, Volume 260, Issue 9, pp 2228-2236
Date: 29 May 2013

Persistence of associations between cognitive impairment and motor dysfunction in the early phase of Parkinson’s disease

Rent the article at a discount

Rent now

* Final gross prices may vary according to local VAT.

Get Access

Abstract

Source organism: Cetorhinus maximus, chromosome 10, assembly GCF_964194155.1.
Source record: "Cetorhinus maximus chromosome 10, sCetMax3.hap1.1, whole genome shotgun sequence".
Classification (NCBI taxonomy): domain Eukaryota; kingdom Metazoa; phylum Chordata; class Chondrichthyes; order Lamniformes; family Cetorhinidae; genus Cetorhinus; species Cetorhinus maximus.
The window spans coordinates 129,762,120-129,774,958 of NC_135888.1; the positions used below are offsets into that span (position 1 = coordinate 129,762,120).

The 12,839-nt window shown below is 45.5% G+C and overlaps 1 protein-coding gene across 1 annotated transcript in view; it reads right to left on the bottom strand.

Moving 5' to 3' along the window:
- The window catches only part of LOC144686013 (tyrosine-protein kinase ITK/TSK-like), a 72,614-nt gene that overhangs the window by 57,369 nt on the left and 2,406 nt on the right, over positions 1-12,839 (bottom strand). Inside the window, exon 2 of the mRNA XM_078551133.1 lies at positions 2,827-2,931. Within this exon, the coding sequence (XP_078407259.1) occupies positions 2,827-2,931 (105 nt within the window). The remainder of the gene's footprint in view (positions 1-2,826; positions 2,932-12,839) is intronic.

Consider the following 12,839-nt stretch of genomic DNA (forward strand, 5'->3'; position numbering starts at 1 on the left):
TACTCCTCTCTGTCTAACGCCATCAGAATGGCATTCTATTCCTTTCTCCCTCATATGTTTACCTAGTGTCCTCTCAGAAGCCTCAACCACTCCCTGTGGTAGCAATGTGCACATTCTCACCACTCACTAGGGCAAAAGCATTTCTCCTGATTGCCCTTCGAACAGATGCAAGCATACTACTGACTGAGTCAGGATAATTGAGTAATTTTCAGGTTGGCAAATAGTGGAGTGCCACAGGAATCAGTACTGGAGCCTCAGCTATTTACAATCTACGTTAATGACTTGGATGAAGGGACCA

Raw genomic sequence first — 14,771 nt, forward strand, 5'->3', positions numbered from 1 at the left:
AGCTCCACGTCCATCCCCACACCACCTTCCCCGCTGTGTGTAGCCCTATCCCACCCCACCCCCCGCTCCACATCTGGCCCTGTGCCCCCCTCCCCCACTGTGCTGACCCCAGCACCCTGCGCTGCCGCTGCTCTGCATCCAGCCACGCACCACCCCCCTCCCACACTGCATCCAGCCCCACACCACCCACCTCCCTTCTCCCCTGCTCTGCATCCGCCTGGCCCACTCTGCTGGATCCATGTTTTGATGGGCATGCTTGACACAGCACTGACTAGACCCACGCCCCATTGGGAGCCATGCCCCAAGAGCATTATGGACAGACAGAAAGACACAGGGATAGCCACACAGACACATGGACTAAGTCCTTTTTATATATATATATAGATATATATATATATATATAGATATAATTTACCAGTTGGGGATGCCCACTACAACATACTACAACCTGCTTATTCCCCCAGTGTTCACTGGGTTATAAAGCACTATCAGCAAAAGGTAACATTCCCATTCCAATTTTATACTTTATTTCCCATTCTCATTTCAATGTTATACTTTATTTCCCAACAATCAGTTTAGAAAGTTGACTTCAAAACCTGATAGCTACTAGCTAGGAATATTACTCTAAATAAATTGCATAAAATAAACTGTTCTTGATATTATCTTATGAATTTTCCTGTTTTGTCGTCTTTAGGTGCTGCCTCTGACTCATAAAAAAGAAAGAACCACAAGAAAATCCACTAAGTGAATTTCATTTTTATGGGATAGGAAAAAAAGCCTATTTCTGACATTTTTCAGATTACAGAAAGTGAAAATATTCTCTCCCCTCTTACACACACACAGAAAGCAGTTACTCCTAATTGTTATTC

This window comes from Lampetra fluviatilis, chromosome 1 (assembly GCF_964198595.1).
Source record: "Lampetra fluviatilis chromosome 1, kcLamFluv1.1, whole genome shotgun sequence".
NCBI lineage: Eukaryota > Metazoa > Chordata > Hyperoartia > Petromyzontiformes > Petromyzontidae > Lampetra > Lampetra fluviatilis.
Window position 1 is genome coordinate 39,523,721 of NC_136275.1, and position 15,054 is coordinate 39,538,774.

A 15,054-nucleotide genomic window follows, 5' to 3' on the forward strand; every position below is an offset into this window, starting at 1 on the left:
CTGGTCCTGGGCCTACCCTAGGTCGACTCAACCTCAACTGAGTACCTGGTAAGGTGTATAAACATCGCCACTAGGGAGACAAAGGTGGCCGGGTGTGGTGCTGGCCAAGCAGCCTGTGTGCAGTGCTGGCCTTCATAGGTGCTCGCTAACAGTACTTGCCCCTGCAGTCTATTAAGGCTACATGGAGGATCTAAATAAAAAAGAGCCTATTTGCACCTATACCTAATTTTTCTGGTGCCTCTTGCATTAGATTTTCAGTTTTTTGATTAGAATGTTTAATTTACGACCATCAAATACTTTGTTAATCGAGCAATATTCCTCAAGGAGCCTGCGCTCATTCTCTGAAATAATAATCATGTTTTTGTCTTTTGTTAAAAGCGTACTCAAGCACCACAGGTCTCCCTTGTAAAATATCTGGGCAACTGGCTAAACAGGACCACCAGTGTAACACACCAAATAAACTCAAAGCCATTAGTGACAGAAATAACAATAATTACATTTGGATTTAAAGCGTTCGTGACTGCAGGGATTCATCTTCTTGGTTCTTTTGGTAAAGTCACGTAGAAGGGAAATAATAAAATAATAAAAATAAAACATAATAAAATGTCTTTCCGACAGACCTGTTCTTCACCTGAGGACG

The relation between cognitive and motor functions in Parkinson’s disease is not fully understood. In an incidence population of newly diagnosed drug naïve patients with Parkinson’s disease, associations were found between the degree of bradykinesia and postural instability and gait disturbances, measured by the Unified Disease Rating Scale, and different types of cognitive functions. To investigate the stability of these associations over time, we explored the association of differences between baseline and 1-year follow-up in 91 incident cases with Parkinson’s disease. The magnitude of change between the two assessments was assessed together with analysis of differences based on which dopaminergic medication was used. Change in bradykinesia was associated with change in working memory and mental flexibility. Changes in postural instability and gait disturbances were associated with change in visuospatial memory. A negative effect of the dopamine agonist pramipexole on phonemic fluency performance was found compared to treatment with other dopaminergic drugs. Change in cognitive and motor functions were associated from time of diagnosis until 1 year after diagnosis. These persisting findings strengthen results from a previous cross-sectional study suggesting similar associations. The effects of dopamine agonists on phonemic fluency should be investigated further.